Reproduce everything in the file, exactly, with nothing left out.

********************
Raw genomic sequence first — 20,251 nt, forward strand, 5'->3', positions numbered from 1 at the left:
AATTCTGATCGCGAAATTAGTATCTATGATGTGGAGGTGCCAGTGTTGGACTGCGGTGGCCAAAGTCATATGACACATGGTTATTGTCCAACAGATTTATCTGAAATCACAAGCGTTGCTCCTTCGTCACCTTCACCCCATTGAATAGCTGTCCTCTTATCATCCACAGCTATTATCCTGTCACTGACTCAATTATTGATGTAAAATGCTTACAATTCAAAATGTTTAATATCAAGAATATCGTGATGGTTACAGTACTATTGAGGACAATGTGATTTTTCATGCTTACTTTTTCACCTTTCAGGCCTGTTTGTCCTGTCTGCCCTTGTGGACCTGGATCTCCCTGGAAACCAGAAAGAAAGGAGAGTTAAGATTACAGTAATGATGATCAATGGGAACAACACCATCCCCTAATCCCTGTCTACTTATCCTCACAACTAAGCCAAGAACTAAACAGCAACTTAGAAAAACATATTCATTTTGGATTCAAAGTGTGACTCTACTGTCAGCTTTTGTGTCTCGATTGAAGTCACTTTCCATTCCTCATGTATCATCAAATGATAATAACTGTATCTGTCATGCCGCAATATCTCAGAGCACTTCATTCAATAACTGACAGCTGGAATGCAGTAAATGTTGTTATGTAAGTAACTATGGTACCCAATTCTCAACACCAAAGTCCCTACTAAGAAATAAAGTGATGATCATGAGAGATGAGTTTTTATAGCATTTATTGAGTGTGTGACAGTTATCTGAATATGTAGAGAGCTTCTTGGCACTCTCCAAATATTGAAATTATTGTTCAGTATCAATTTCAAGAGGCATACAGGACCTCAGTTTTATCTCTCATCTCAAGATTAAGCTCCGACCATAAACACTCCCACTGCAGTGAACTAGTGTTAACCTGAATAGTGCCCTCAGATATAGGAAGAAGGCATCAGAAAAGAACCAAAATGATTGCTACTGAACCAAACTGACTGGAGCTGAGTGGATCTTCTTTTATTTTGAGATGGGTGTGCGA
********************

Raw genomic sequence first — 20,251 nt, forward strand, 5'->3', positions numbered from 1 at the left:
AATTCTGATCGCGAAATTAGTATCTATGATGTGGAGGTGCCAGTGTTGGACTGCGGTGGCCAAAGTCATATGACACATGGTTATTGTCCAACAGATTTATCTGAAATCACAAGCGTTGCTCCTTCGTCACCTTCACCCCATTGAATAGCTGTCCTCTTATCATCCACAGCTATTATCCTGTCACTGACTCAATTATTGATGTAAAATGCTTACAATTCAAAATGTTTAATATCAAGAATATCGTGATGGTTACAGTACTATTGAGGACAATGTGATTTTTCATGCTTACTTTTTCACCTTTCAGGCCTGTTTGTCCTGTCTGCCCTTGTGGACCTGGATCTCCCTGGAAACCAGAAAGAAAGGAGAGTTAAGATTACAGTAATGATGATCAATGGGAACAACACCATCCCCTAATCCCTGTCTACTTATCCTCACAACTAAGCCAAGAACTAAACAGCAACTTAGAAAAACATATTCATTTTGGATTCAAAGTGTGACTCTACTGTCAGCTTTTGTGTCTCGATTGAAGTCACTTTCCATTCCTCATGTATCATCAAATGATAATAACTGTATCTGTCATGCCGCAATATCTCAGAGCACTTCATTCAATAACTGACAGCTGGAATGCAGTAAATGTTGTTATGTAAGTAACTATGGTACCCAATTCTCAACACCAAAGTCCCTACTAAGAAATAAAGTGATGATCATGAGAGATGAGTTTTTATAGCATTTATTGAGTGTGTGACAGTTATCTGAATATGTAGAGAGCTTCTTGGCACTCTCCAAATATTGAAATTATTGTTCAGTATCAATTTCAAGAGGCATACAGGACCTCAGTTTTATCTCTCATCTCAAGATTAAGCTCCGACCATAAACACTCCCACTGCAGTGAACTAGTGTTAACCTGAATAGTGCCCTCAGATATAGGAAGAAGGCATCAGAAAAGAACCAAAATGATTGCTACTGAACCAAACTGACTGGAGCTGAGTGGATCTTCTTTTATTTTGAGATGGGTGTGCGA